Sunday, January 31, 2010

Livermore Falls Special Education and Writing - January 21, 2010

Thursday, January 21, I spent the day in Livermore Falls working with some of the special education staff.  (Our meeting on the 20th had been canceled due to snow.) We had a great day - high involvement, lots of energy and lots of fun.

We began by reviewing our student data.  All special education teachers have been asked to keep running records on a bi-weekly basis as well as records for words their way.  At each meeting, we review the data and discuss how we can tweak the instruction to improve student growth.  We spent a fair amount of time on this because the reciprocity between reading and writing is powerful for our students and we try to maximize the learnings between the two.  This is often a challenge in special education because students may have an IEP for one, but not the other.

Product DetailsDuring this session, I introduced the new Jan Richardson book,Next Steps in Guided Reading.  This is a personal favorite of mine.  Jan is a consultant I teamed with when I worked in Loudon County and Fairfax County in Northern Virginia.  Her greatest strength is her ability to look at all of the research and combine best practices - new and tried and true -  adding to our understandings of literacy overtime.  She is also a great organizer because she understands where each "piece" fits.  This book is her newest publication and demonstrates all of these qualities.  It is ideal for special education staffs - ed techs and teachers alike.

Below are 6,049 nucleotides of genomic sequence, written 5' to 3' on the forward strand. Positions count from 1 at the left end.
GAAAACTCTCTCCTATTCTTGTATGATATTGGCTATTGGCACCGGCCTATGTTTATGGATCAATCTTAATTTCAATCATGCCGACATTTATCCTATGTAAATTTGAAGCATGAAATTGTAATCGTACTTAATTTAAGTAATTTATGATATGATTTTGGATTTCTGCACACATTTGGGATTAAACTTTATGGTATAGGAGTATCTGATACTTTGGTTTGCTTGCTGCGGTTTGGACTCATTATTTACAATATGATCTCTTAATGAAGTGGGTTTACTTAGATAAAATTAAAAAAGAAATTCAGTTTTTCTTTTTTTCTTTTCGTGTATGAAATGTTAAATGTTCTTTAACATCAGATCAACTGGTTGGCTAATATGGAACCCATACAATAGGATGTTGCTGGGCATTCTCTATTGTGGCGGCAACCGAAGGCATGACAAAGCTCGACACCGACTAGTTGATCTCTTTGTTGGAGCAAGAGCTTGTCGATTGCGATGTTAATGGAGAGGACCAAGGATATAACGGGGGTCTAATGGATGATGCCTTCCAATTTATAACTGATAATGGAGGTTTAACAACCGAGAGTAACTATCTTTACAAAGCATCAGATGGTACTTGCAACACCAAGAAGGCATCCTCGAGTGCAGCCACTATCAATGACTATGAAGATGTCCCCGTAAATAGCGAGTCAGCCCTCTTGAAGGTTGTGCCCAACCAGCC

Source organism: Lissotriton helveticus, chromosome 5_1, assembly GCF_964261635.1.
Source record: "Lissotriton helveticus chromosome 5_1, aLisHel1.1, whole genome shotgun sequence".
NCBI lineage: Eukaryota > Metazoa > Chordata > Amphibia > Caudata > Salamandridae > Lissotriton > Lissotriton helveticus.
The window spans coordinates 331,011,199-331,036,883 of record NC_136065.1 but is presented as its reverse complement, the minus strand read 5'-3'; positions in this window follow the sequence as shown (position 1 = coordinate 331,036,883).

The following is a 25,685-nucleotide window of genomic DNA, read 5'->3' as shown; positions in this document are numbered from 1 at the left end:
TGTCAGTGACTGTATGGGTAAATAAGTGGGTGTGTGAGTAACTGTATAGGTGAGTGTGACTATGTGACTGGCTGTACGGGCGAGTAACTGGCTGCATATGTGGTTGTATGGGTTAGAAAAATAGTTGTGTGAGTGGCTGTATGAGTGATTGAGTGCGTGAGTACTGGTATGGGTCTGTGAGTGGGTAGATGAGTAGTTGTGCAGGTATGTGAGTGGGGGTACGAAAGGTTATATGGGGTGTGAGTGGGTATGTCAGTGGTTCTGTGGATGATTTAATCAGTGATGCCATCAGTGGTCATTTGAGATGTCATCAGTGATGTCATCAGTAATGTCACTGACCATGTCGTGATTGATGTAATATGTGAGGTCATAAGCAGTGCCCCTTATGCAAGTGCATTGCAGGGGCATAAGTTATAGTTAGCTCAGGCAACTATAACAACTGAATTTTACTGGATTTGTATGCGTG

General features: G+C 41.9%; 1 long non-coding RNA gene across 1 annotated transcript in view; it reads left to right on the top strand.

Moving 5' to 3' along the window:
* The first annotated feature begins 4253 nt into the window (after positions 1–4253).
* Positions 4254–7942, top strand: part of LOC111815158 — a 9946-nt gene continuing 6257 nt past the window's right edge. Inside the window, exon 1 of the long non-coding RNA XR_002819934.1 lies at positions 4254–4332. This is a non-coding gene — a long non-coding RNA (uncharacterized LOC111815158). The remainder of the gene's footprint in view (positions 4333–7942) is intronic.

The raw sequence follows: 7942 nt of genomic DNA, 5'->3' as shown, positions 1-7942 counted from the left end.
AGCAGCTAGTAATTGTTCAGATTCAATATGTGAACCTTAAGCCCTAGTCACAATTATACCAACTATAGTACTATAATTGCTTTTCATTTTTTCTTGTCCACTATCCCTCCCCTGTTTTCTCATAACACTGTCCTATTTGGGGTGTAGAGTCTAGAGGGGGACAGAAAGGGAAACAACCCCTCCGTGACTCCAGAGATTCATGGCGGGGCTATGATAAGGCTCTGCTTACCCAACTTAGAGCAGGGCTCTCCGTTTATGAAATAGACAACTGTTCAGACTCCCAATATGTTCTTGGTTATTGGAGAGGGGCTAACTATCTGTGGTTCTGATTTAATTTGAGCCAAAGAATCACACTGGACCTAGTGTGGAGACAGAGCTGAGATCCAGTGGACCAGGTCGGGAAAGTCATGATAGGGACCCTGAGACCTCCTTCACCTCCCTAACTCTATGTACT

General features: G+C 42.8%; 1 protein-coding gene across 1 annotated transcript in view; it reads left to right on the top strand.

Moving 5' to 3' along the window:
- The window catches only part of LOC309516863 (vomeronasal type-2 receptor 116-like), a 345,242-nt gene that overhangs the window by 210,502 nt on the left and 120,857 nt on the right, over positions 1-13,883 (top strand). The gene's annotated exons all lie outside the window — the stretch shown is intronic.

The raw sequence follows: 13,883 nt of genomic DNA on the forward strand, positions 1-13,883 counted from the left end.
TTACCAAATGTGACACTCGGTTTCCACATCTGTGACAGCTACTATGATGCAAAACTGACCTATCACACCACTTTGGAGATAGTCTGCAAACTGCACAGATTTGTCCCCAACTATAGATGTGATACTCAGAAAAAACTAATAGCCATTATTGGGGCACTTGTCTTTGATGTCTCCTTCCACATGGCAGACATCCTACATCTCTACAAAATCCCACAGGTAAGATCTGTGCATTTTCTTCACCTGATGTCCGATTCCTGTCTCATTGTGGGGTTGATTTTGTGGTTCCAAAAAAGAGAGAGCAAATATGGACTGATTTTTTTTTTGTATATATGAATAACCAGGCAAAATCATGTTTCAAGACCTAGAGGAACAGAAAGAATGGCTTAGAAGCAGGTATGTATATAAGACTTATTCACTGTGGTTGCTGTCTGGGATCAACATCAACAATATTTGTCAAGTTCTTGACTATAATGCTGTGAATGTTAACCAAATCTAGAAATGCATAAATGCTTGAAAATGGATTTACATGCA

The book presents appropriate formats - including prompts and strategies - for each level of guided reading presented in a balanced literacy format including word work and writing.  Higher level thinking is incorporated throughout the lessons.  Jan has also created assessment tools and management tools for teachers.  We reviewed them and chose several that would work for specific teachers and students.

After much discussion, we decided to focus on the questioning format for constructed responses and the 6+1 traits rubric for that particular format.  Many of the teachers have begun using a reading response journal for their students and we decided we would create RAFTS for journal response once a week and use the rubrics - the writing rubric as well as the revision rubric.

If you decide to adopt this method with your students special education or classroom - please keep in mind when working with any writing assignment, choose those traits that best address the purpose of the assignment.  For example, the constructed response rubric incorporates: idea development, organization, and conventions.

Of course, I have not stated the obvious.  We are also hoping this format will help not only with comprehension, but also will provide a concrete bridge that ill allow our students to respond to constructed response questions on the NECAP.

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Saturday, January 16, 2010

January 20 and 21 - at Livermore Falls!

      I hope you are all busy enjoying this wonderful weekend.  I can't believe the relative warmth and sun.  What great weather for a 3 day weekend.